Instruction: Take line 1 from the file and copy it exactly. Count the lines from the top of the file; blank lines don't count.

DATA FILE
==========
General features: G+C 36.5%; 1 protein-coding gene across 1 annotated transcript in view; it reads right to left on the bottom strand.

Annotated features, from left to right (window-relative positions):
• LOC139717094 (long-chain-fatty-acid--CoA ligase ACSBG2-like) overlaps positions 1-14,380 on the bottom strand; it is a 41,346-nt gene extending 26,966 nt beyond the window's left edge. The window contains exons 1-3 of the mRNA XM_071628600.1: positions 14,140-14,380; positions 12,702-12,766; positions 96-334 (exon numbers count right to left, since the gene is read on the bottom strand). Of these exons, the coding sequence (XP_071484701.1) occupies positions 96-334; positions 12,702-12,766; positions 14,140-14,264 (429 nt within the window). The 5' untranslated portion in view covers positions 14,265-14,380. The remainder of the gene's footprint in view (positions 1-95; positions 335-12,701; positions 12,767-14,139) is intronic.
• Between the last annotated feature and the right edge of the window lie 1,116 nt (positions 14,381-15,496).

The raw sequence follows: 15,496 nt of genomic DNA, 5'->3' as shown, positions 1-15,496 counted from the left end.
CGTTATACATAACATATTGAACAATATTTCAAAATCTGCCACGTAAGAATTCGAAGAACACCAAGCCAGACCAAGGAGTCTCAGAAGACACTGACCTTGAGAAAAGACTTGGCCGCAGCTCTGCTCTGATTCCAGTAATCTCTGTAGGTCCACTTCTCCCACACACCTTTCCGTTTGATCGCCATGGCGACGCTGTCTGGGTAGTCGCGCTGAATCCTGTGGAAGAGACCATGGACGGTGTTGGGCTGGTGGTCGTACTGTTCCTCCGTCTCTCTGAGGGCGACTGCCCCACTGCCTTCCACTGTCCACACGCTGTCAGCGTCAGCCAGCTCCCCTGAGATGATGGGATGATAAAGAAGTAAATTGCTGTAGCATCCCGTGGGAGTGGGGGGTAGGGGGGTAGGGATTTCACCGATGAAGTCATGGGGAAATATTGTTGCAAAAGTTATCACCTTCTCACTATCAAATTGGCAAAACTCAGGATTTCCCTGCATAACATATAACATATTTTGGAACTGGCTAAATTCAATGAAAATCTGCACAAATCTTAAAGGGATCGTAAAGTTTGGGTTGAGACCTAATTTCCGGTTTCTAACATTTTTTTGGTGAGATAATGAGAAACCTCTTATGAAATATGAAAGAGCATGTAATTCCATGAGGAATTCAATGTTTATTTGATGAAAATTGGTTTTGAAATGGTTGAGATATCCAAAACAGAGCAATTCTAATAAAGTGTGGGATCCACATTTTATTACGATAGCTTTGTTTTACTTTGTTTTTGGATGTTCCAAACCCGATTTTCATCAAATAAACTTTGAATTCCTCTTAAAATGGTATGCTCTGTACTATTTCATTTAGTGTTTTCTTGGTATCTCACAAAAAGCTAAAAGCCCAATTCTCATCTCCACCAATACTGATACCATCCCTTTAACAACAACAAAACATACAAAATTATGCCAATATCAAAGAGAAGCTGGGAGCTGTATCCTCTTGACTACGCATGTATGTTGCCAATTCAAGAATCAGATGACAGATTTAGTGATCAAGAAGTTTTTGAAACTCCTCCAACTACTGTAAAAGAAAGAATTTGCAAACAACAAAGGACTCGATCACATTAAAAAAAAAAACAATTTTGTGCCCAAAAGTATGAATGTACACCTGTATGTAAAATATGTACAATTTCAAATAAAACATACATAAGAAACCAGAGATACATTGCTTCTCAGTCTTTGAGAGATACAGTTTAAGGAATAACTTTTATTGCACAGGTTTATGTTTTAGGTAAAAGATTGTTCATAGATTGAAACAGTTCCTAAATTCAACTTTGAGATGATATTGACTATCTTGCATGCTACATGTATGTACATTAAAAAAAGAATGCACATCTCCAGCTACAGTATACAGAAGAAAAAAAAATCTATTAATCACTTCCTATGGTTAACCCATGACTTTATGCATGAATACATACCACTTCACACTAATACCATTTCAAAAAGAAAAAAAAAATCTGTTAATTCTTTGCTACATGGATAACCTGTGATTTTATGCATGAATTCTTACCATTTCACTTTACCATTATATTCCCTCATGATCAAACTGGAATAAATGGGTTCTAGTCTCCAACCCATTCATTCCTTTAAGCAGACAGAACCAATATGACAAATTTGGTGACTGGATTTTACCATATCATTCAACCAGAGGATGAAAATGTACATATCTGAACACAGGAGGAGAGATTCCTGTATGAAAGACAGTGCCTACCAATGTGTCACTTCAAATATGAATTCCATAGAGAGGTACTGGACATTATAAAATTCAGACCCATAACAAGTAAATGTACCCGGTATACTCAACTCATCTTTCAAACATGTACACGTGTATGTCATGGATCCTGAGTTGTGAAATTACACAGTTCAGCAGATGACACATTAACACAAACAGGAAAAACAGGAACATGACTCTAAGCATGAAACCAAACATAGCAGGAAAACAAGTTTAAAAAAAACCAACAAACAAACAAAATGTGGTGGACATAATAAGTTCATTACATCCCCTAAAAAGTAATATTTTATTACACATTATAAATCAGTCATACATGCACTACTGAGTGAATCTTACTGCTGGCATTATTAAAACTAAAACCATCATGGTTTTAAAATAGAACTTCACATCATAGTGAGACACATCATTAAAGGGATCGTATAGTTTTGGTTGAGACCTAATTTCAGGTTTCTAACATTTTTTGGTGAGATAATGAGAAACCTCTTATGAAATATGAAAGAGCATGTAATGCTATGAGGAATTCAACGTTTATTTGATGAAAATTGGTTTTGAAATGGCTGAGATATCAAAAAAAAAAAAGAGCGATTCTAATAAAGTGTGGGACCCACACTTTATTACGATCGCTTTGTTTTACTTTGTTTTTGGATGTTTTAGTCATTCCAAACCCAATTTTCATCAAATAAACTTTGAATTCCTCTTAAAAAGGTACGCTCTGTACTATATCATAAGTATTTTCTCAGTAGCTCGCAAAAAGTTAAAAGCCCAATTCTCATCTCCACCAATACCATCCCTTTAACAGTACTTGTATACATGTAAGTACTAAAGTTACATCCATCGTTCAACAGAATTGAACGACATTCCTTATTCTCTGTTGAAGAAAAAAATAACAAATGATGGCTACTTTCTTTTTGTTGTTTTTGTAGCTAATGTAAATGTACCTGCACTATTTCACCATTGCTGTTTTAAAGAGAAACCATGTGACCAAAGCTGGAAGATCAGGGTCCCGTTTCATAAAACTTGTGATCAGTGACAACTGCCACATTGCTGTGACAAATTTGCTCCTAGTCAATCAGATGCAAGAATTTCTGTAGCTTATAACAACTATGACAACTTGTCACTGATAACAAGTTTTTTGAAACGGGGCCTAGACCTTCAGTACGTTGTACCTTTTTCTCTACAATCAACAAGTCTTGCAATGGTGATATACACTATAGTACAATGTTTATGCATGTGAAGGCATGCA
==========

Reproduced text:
General features: G+C 36.5%; 1 protein-coding gene across 1 annotated transcript in view; it reads right to left on the bottom strand.